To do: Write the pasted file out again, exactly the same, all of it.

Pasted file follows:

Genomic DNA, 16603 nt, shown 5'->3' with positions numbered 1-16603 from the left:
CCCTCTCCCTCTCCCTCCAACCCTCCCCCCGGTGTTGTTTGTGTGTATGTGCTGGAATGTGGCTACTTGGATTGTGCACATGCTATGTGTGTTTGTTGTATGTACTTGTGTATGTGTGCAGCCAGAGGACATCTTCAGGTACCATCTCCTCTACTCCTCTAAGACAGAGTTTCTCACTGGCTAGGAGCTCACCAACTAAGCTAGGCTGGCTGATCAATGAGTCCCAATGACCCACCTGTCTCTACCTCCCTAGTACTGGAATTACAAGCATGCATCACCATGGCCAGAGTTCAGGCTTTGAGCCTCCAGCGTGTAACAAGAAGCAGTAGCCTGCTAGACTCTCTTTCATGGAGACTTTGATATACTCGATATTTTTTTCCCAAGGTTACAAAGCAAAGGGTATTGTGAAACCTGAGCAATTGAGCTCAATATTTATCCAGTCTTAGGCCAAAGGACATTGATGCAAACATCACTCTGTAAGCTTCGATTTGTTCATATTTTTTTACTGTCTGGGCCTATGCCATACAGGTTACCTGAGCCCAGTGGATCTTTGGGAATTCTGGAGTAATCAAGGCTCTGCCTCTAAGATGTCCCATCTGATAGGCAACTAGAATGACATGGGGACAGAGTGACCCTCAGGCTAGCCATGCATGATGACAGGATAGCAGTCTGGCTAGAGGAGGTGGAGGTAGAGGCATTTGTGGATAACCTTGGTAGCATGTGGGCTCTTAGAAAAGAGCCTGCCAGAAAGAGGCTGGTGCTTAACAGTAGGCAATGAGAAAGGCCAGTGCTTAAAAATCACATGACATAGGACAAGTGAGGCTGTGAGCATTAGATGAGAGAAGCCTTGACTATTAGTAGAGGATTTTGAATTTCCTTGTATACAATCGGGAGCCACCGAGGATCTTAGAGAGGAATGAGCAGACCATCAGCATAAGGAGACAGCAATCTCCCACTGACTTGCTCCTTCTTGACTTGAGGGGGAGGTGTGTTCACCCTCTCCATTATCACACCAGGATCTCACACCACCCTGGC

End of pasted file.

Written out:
Genomic DNA, 16603 nt, shown 5'->3' with positions numbered 1-16603 from the left:
CCCTCTCCCTCTCCCTCCAACCCTCCCCCCGGTGTTGTTTGTGTGTATGTGCTGGAATGTGGCTACTTGGATTGTGCACATGCTATGTGTGTTTGTTGTATGTACTTGTGTATGTGTGCAGCCAGAGGACATCTTCAGGTACCATCTCCTCTACTCCTCTAAGACAGAGTTTCTCACTGGCTAGGAGCTCACCAACTAAGCTAGGCTGGCTGATCAATGAGTCCCAATGACCCACCTGTCTCTACCTCCCTAGTACTGGAATTACAAGCATGCATCACCATGGCCAGAGTTCAGGCTTTGAGCCTCCAGCGTGTAACAAGAAGCAGTAGCCTGCTAGACTCTCTTTCATGGAGACTTTGATATACTCGATATTTTTTTCCCAAGGTTACAAAGCAAAGGGTATTGTGAAACCTGAGCAATTGAGCTCAATATTTATCCAGTCTTAGGCCAAAGGACATTGATGCAAACATCACTCTGTAAGCTTCGATTTGTTCATATTTTTTTACTGTCTGGGCCTATGCCATACAGGTTACCTGAGCCCAGTGGATCTTTGGGAATTCTGGAGTAATCAAGGCTCTGCCTCTAAGATGTCCCATCTGATAGGCAACTAGAATGACATGGGGACAGAGTGACCCTCAGGCTAGCCATGCATGATGACAGGATAGCAGTCTGGCTAGAGGAGGTGGAGGTAGAGGCATTTGTGGATAACCTTGGTAGCATGTGGGCTCTTAGAAAAGAGCCTGCCAGAAAGAGGCTGGTGCTTAACAGTAGGCAATGAGAAAGGCCAGTGCTTAAAAATCACATGACATAGGACAAGTGAGGCTGTGAGCATTAGATGAGAGAAGCCTTGACTATTAGTAGAGGATTTTGAATTTCCTTGTATACAATCGGGAGCCACCGAGGATCTTAGAGAGGAATGAGCAGACCATCAGCATAAGGAGACAGCAATCTCCCACTGACTTGCTCCTTCTTGACTTGAGGGGGAGGTGTGTTCACCCTCTCCATTATCACACCAGGATCTCACACCACCCTGGC